The IMF would guarantee rates of 4 or 5 per cent on the loan, far better than borrowing costs far better than the commercial debt market where yields have reached as high as 8 per cent.
The loan is intended to give the new Mario Monti government 12 to 18 months to launch necessary reforms.
The size of the loan may require joint action with the ECB: “This scenario is because resistance from Berlin to a greater role for the ECB in helping states in difficulty — starting with Italy — could be overcome if the funds are given out under strict IMF surveillance,” the report said.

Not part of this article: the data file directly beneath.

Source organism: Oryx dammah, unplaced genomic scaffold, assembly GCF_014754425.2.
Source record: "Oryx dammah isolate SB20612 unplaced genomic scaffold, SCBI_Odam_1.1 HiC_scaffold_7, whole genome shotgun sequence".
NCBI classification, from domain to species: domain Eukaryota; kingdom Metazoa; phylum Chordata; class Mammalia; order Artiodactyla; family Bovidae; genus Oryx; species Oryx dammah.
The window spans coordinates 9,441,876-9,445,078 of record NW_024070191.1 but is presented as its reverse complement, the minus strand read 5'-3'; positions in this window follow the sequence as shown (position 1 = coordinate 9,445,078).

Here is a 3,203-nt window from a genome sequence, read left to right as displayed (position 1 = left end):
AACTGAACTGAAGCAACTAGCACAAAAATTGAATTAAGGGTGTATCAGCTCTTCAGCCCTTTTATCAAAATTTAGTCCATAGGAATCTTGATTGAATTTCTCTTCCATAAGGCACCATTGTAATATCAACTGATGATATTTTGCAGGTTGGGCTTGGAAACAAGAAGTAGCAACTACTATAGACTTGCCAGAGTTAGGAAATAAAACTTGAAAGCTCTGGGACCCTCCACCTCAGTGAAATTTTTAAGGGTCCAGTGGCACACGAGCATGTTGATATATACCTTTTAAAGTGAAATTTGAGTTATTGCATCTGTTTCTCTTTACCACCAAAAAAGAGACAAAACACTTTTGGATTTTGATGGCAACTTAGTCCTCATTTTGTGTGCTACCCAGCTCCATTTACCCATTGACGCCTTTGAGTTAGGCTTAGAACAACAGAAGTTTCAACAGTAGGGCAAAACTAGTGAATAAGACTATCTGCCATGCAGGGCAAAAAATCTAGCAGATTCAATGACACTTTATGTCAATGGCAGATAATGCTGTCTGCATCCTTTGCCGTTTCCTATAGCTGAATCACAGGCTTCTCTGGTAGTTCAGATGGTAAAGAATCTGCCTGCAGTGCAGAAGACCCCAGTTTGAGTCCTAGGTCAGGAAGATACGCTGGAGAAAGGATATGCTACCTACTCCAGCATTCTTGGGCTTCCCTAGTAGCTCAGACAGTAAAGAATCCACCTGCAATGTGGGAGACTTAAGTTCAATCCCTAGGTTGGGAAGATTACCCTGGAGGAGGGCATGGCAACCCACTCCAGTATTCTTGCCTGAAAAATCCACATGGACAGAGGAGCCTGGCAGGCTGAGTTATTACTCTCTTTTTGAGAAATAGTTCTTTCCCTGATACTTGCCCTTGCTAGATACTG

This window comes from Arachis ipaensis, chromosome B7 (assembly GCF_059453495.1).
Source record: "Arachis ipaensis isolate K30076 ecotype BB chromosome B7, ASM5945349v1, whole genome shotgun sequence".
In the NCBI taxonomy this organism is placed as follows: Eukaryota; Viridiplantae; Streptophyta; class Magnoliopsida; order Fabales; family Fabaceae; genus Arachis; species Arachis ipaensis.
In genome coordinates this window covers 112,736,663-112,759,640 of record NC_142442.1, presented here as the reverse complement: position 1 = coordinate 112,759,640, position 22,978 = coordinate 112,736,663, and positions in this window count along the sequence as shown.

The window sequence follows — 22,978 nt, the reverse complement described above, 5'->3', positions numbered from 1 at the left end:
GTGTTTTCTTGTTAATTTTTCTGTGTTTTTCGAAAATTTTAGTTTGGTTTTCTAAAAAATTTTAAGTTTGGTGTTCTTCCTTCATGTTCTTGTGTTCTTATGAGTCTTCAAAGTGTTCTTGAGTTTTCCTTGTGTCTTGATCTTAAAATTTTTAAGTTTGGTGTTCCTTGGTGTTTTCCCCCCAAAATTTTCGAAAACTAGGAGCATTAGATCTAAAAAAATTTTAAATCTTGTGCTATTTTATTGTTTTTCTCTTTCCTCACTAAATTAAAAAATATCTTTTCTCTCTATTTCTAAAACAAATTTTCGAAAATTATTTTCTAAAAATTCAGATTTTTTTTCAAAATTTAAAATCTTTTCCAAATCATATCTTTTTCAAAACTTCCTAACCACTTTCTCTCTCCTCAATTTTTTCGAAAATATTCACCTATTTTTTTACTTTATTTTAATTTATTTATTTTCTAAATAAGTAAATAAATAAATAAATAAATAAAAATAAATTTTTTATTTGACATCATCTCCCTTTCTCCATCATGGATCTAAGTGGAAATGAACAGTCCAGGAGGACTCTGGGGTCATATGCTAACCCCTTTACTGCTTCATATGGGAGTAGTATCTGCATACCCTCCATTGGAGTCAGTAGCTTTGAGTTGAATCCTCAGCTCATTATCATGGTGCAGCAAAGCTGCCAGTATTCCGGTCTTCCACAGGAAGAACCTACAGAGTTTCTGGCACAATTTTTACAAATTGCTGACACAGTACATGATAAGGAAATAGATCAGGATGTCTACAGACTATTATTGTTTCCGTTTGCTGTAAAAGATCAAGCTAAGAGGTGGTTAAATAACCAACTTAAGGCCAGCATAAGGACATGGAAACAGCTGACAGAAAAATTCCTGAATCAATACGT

This would be the second big move from the IMF this week after unveiling a huge liquidity program on Tuesday.
At the beginning of the month, Silvio Berlusconi announced that he had refused an offer of money from the IMF. Obviously this gambit did not assuage the market and Il Cavaliere was out within days.
REMEBER: An IMF bailout means money coming from the US taxpayer.
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